The present Mahabodhi Mahavihara is estimated to have been built around the second century AD , as concluded by a scrutiny of finds here, which include a gold coin from times of Huviska, the Kushan ruler succeeding Kaniska. The Indo-Scythian and Gupta inscriptions discovered here also confirm that the temple was constructed or renovated during the Kushan period in Huviska's regime. The gold-plated statue of Buddha in touch-ground posture was installed in the sanctum sanctorum of the temple in 380 AD. 
The inscriptions found at Bodhgaya reveal that the King Meghaverma or Meghavarna of Shri Lanka constructed a three-minaret sangharama at the place during during Gupta regime in 388 AD. Wang-Hiuen-Tse also records that the above mentioned king sent a letter to king Samudragupta (335-76 AD) seeking permission to construct a Vihara where the monks and pilgrims from Shri Lanka could stay. Fa-Hein had visited this place in 409 AD. Hieuen-Tsang visited the place in 637 AD. 
With the decline of Buddhism in India, the temple was abandoned and forgotten, buried under layers of soil and sand. The temple was later restored by Sir Alexander Cunningham as part of his work for the British Archaeological Society in the late 19th century. In 1883, Cunningham along with J. D. Beglar and Dr Rajendralal Mitra painstakingly excavated the site. Extensive renovation work was carried out to restore Bodh Gaya to its former glory.
The Bodhi tree
This is the most important of all places for a devout Buddhist. Here under this tree Buddha spent one week in meditation after he attained enlightenment. There Buddha sat in meditation under the Bodhi tree which is also called peepal tree (Ficus religiosa). After three days and three nights of meditation, Siddharta attained enlightenment and insight. The Jatakas reveal that the Bodhi tree is an object of veneration as the Buddha himself sanctioned it and is also regarded as the symbolic representation of Buddha. The present tree is probably the fifth succession of the original tree which was earlier destroyed several times by man-made misery and natural calamities. This tree was originally a sapling of the Sri Maha Bodhi tree in Sri Lanka, itself grown from a sapling of the original Bodhi tree.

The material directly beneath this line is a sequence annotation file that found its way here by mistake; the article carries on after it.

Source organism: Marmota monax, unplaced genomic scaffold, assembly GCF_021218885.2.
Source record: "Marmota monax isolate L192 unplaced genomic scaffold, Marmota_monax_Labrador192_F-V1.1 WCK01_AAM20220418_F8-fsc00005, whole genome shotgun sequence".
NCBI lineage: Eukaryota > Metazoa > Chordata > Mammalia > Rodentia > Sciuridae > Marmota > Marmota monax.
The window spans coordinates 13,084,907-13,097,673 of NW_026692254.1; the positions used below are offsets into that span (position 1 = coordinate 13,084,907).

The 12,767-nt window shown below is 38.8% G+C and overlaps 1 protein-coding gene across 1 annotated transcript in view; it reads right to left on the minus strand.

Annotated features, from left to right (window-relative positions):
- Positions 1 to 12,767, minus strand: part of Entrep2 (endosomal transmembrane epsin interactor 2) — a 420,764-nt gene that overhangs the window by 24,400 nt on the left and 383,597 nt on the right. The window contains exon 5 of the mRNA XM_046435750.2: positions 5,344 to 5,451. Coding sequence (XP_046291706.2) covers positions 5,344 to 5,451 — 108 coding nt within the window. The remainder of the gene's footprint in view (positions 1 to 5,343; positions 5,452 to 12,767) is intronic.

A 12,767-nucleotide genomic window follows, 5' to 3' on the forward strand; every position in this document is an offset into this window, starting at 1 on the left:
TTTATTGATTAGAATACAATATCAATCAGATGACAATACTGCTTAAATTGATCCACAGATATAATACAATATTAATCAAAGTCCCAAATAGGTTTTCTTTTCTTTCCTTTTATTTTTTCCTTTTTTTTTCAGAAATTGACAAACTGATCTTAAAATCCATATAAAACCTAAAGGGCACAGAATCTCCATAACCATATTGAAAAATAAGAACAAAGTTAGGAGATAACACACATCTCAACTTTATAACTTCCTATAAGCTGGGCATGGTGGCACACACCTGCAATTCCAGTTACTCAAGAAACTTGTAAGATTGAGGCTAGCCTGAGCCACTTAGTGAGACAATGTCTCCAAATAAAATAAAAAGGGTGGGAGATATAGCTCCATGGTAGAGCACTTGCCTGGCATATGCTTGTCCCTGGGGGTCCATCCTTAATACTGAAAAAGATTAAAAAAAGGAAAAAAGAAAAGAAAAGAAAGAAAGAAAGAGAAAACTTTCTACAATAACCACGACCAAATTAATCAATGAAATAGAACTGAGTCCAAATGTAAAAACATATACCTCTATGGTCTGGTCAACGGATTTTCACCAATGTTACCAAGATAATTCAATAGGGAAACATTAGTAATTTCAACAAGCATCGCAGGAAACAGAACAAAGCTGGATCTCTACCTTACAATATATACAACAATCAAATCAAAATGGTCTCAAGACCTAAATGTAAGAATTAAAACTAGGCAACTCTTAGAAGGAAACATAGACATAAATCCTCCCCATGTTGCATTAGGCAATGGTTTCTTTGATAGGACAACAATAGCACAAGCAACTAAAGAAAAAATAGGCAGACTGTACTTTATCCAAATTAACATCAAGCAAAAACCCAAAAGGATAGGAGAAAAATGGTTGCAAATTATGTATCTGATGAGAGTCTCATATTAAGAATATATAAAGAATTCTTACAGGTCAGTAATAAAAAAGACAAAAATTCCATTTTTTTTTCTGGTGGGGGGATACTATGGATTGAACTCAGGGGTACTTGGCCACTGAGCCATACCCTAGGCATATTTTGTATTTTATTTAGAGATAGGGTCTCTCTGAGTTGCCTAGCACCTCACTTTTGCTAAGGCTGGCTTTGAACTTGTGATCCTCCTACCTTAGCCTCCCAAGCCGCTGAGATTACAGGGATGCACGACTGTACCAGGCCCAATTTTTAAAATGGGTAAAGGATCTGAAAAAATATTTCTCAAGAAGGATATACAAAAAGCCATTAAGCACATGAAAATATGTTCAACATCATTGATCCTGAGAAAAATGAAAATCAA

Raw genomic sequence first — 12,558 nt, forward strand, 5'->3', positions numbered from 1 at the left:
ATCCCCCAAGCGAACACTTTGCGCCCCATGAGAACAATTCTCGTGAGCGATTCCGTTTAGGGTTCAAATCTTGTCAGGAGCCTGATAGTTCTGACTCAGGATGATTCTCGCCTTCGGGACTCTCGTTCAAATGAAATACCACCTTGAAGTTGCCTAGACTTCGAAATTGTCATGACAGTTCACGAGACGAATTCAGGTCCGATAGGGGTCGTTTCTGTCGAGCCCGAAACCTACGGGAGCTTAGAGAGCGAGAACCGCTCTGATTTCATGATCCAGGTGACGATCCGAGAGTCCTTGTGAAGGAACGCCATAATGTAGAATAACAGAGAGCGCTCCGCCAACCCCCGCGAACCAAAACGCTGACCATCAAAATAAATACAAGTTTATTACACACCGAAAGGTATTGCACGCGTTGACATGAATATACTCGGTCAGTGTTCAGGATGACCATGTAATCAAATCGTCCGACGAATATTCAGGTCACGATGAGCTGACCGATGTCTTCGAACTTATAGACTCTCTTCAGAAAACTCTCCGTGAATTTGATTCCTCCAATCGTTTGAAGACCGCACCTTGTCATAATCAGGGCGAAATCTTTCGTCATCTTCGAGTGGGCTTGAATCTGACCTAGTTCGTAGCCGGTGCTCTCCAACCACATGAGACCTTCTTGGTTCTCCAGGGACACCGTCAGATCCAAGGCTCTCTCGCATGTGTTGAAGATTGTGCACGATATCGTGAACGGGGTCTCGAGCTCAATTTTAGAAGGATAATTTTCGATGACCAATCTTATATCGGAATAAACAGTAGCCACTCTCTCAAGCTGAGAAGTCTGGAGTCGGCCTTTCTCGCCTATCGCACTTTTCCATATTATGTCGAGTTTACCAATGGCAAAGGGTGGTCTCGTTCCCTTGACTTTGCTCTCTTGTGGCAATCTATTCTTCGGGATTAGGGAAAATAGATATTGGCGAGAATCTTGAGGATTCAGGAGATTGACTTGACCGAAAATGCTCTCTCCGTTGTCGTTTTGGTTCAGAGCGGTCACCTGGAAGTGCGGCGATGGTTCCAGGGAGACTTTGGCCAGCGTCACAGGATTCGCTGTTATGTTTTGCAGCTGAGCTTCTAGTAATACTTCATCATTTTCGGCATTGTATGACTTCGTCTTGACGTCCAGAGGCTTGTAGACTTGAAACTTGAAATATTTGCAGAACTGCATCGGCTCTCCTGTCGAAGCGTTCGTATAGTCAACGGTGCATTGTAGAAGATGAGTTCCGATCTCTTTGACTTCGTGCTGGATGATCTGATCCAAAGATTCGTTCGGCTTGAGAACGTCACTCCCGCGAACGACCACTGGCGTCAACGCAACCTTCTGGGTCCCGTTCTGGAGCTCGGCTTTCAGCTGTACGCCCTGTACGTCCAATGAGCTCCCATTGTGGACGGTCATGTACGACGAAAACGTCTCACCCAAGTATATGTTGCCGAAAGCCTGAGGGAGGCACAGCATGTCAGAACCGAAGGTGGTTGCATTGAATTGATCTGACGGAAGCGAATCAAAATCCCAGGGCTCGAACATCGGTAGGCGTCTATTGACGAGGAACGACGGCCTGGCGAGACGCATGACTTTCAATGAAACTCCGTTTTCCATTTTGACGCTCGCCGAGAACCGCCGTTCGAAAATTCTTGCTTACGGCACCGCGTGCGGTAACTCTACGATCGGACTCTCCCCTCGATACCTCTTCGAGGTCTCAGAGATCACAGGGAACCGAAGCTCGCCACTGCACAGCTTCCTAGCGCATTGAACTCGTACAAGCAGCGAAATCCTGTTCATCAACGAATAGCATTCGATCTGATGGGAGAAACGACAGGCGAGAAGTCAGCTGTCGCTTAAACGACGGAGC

Buddhist temples at Bodh Gaya
In addition to Mahabodhi Mahavihara there are several Buddhist temples and monasteries at Bodh Gaya built by the people of Bhutan, China, Japan, Myanmar, Nepal, Sikkim, Sri Lanka, Taiwan, Thailand, Tibet and Vietnam in a wide area around the temple. These buildings reflect the architectural style, exterior and interior decoration of their respective countries.
- Sanghārāma - Kittisirimegha of Sri Lanka, a contemporary of Samudragupta, erected with the permission of Samudragupta, a Sanghārāma near the Mahābodhi-vihāra, chiefly for the use of the Singhalese monks who went to worship the Bodhi tree. The circumstances in connection with the Sanghārāma are given by Hiouen Thsang  who gives a description of it as seen by himself. It was probably here that Buddhaghosa met the Elder Revata who persuaded him to come to Ceylon.
- Chinese Temple - The statue of Buddha in the Chinese Temple is 200 years old and was brought from China.
- Japan's Nippon Temple is shaped like a pagoda.
- The Myanmar (Burmese) Temple is also pagoda shaped and is reminiscent of Bagan.
- The Thai Temple has a typical sloping, curved roof covered with golden tiles. Inside, the temple holds a massive and spectacular bronze statue of Buddha.
- Next to the Thai temple there is a recent 25 meter statue of Buddha located within a garden which has existed there for over 100 years. For Tibetan Buddhism there are two temples.
Visit by Xuanzang in 637 AD